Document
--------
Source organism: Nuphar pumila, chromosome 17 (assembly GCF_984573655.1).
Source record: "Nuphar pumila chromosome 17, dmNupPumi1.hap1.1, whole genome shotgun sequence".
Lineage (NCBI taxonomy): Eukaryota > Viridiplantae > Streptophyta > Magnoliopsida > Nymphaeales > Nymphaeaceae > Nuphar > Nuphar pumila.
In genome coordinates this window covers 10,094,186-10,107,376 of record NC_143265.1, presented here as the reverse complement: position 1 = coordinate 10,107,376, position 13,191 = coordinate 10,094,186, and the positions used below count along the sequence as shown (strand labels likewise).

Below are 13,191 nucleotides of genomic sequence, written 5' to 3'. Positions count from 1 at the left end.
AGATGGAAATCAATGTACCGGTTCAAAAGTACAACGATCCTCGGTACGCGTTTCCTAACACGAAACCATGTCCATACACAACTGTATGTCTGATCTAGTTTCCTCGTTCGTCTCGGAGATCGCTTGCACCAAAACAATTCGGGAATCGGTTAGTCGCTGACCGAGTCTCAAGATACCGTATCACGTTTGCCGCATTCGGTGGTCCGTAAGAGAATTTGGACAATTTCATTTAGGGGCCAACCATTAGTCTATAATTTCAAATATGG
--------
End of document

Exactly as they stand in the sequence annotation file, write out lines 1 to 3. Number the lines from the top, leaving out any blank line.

Source organism: Nuphar pumila, chromosome 17 (assembly GCF_984573655.1).
Source record: "Nuphar pumila chromosome 17, dmNupPumi1.hap1.1, whole genome shotgun sequence".
Lineage (NCBI taxonomy): Eukaryota > Viridiplantae > Streptophyta > Magnoliopsida > Nymphaeales > Nymphaeaceae > Nuphar > Nuphar pumila.